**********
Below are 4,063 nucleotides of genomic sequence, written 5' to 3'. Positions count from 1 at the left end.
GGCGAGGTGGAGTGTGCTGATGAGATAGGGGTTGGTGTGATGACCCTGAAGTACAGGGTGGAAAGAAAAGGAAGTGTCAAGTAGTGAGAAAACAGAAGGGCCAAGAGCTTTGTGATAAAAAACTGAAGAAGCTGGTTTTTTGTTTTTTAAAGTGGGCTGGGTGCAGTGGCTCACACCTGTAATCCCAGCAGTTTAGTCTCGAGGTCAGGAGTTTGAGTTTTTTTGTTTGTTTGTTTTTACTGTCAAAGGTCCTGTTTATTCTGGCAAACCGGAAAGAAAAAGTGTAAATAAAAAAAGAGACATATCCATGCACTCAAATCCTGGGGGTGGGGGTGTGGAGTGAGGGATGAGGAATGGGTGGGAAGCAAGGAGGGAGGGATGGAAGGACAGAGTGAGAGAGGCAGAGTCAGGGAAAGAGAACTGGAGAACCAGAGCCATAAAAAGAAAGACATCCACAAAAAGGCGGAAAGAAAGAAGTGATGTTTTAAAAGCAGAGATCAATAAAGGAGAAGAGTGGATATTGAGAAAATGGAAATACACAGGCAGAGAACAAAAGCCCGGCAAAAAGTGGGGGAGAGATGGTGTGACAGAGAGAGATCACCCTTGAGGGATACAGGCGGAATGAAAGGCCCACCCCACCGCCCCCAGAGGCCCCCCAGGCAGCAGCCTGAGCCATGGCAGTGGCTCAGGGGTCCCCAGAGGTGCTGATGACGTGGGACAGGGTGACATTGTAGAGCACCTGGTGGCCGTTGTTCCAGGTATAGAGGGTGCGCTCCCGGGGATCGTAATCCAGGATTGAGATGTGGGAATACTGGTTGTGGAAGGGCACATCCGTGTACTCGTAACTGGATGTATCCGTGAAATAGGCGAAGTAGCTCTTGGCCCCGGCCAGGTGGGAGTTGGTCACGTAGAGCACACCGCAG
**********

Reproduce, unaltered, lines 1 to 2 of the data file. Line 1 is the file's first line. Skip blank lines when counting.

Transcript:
Below are 4,063 nucleotides of genomic sequence, written 5' to 3'. Positions count from 1 at the left end.
GGCGAGGTGGAGTGTGCTGATGAGATAGGGGTTGGTGTGATGACCCTGAAGTACAGGGTGGAAAGAAAAGGAAGTGTCAAGTAGTGAGAAAACAGAAGGGCCAAGAGCTTTGTGATAAAAAACTGAAGAAGCTGGTTTTTTGTTTTTTAAAGTGGGCTGGGTGCAGTGGCTCACACCTGTAATCCCAGCAGTTTAGTCTCGAGGTCAGGAGTTTGAGTTTTTTTGTTTGTTTGTTTTTACTGTCAAAGGTCCTGTTTATTCTGGCAAACCGGAAAGAAAAAGTGTAAATAAAAAAAGAGACATATCCATGCACTCAAATCCTGGGGGTGGGGGTGTGGAGTGAGGGATGAGGAATGGGTGGGAAGCAAGGAGGGAGGGATGGAAGGACAGAGTGAGAGAGGCAGAGTCAGGGAAAGAGAACTGGAGAACCAGAGCCATAAAAAGAAAGACATCCACAAAAAGGCGGAAAGAAAGAAGTGATGTTTTAAAAGCAGAGATCAATAAAGGAGAAGAGTGGATATTGAGAAAATGGAAATACACAGGCAGAGAACAAAAGCCCGGCAAAAAGTGGGGGAGAGATGGTGTGACAGAGAGAGATCACCCTTGAGGGATACAGGCGGAATGAAAGGCCCACCCCACCGCCCCCAGAGGCCCCCCAGGCAGCAGCCTGAGCCATGGCAGTGGCTCAGGGGTCCCCAGAGGTGCTGATGACGTGGGACAGGGTGACATTGTAGAGCACCTGGTGGCCGTTGTTCCAGGTATAGAGGGTGCGCTCCCGGGGATCGTAATCCAGGATTGAGATGTGGGAATACTGGTTGTGGAAGGGCACATCCGTGTACTCGTAACTGGATGTATCCGTGAAATAGGCGAAGTAGCTCTTGGCCCCGGCCAGGTGGGAGTTGGTCACGTAGAGCACACCGCAG